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Glass Containers (Batch Process) ISBN: 0-86619-320-0 [C] 1991, Volunteers in Technical Assistance
This Industry Profile is one of a series briefly describing small or medium-sized industries. The Profiles provide basic information for starting manufacturing plants in developing nations. Specifically, they provide general plant descriptions, financial, and technical factors for their operation, and sources of information and expertise. The series is intended to be useful in determining whether the industries described warrant further inquiry either to rule out or to decide upon investment. The underlying assumption of these Profiles is that the individual making use of them already has some knowledge and experience in industrial development.
Dollar values are listed only for machinery and equipment costs, and are primarily based on equipment in the United States. The price does not include shipping costs or import-export taxes, which must be considered and will vary greatly from country to country. No other investment costs are included (such as land value, building rental, labor, etc.) as those prices also vary. These items are mentioned to provide the investor with a general checklist of considerations for setting up a business.
These profiles should not be substituted for feasibility studies. Before an investment is made in a plant, a feasibility study should be conducted. This may require skilled economic and engineering expertise. The following illustrates the range of questions to which answers must be obtained:
* What is the extent of the present demand for the product, and how is it now being satisfied?
* Will the estimated price and quality of the product make it competitive?
* What is the marketing and distribution plan and to whom will the product be sold?
* How will the plant be financed?
* Has a realistic time schedule for construction, equipment, delivery, obtaining materials and supplies, training of personnel, and the start-up time for the plant been developed?
* How are needed materials and supplies to be procured and machinery and equipment to be maintained and repaired?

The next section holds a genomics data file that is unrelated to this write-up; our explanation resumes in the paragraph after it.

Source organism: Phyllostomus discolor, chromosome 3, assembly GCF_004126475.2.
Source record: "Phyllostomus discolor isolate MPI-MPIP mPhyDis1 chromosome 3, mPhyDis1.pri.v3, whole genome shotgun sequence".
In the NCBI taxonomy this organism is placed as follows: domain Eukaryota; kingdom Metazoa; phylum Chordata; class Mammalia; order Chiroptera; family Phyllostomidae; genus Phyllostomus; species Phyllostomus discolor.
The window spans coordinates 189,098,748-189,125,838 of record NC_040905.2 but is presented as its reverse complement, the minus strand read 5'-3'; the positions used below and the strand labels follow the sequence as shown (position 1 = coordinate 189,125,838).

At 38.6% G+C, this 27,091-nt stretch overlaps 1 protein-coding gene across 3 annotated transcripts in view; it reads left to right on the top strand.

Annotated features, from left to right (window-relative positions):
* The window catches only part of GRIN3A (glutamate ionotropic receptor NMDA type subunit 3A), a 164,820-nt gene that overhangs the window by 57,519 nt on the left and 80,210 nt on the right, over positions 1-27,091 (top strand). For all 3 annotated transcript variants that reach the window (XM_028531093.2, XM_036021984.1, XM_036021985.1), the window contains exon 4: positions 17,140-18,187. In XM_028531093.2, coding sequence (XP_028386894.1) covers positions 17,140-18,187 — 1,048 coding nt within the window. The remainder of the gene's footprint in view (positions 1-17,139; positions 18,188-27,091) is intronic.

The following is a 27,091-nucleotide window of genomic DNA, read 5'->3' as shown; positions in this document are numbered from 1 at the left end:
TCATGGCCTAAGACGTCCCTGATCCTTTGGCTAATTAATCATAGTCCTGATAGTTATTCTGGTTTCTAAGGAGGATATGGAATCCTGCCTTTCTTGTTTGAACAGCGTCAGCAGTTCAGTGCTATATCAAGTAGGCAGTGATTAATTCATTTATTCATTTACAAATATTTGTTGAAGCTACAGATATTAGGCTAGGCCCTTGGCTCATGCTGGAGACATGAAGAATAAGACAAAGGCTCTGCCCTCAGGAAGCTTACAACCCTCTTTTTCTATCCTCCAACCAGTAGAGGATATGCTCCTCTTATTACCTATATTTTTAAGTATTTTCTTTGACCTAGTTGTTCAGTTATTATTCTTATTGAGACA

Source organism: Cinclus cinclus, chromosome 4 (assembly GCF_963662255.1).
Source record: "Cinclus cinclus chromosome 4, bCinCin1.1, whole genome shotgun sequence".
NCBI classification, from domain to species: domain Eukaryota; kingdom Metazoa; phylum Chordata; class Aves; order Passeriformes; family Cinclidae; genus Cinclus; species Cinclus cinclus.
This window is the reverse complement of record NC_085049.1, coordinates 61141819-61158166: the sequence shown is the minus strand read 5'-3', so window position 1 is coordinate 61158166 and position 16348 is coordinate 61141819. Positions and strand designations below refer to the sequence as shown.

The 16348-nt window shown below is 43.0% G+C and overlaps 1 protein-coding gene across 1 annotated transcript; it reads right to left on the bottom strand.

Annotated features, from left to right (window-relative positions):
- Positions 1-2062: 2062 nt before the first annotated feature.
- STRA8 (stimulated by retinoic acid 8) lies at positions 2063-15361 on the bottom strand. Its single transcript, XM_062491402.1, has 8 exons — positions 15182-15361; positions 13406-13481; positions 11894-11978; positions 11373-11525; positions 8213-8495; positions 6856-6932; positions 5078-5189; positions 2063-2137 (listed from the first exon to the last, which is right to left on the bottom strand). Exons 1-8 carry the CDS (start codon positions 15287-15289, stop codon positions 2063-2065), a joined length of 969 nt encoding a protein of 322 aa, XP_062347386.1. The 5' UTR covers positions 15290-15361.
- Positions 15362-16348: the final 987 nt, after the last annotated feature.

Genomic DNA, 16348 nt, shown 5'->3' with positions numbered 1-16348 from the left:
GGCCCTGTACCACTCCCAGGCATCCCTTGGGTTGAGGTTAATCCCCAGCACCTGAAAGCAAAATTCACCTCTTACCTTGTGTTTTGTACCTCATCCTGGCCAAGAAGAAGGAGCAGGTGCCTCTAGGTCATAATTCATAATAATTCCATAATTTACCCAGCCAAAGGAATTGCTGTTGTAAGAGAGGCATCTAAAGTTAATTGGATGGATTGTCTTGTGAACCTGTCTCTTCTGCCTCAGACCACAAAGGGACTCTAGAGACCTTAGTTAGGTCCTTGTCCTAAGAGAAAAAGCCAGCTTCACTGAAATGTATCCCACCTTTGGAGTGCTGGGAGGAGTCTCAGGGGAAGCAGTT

* Are trained personnel available?
* Do adequate transportation, storage, power, communication, fuel, water, and other facilities exist?
* What management controls for design, production, quality control, and other factors have been included?
* Will the industry complement or interfere with development plans for the area?
* What social, cultural, environmental, and technological considerations must be addressed regarding manufacture and use of this product?
Fully documented information responding to these and many other questions should be determined before proceeding with implementation of an industrial project.
Equipment Suppliers, Engineering Companies
The services of professional engineers are desirable in the design of industrial plants even though the proposed plant may be small. A correct design is one that provides the greatest economy in the investment of funds and establishes the basis of operation that will be most profitable in the beginning and will also be capable of expansion without expensive alteration.
Professional engineers who specialize in industrial design can be found be referring to the published cards in various engineering magazines. They may also be reached through their national organizations.
Manufacturers of industrial equipment employ engineers familiar with the design and installation of their specialized products. These manufacturers are usually willing to give prospective customers the benefit of technical advice by those engineers in determining the suitability of their equipment in any proposed project.
Volunteers in Technical Assistance (VITA) is a private, non-profit, volunteer organization engaged in international development. Through its varied activities and services, VITA fosters self-sufficiency by promoting increased economic productivity. Supported by a volunteer roster of over 5,000 experts in a wide variety of fields, VITA is able to provide high quality technical information to requesters. This information is increasingly conveyed through low-cost advanced communication technologies, including terrestrial packet radio and low-earth-orbiting satellite. VITA also implements both long- and short-term projects to promote enterprise development and transfer technology.
REVIEWED BY: Victor R. Palmeri William D. Walker
The products are glass containers (bottles, jugs, and jars) needed by food, pharmaceutical, and other manufacturers for packaging their products. Glass containers are also used by households. A factory for making glass containers can be expanded to make such other items as tableware (cups, drinking glasses, pitchers) and building materials (glass blocks, electrical insulators).
Glass is a hard, brittle material produced by heating a mixture of sand, limestone, and soda ash (i.e., silica, calcium oxide or carbonate, and sodium carbonate) to very high temperatures (1,300[degrees]C to 1,600[degrees]C). Other minerals or metal oxides may be added for color or to improve the properties of the glass. Glass items can also be made by melting and re-forming used glass, or cullet, a process that can be used where the basic raw materials are unavailable.
In order to avoid induced fragility or even spontaneous breakage caused by stresses resulting from too rapid cooling, the glass products must be annealed--slowly and carefully cooled--as they change from a deformable material to a rigid state.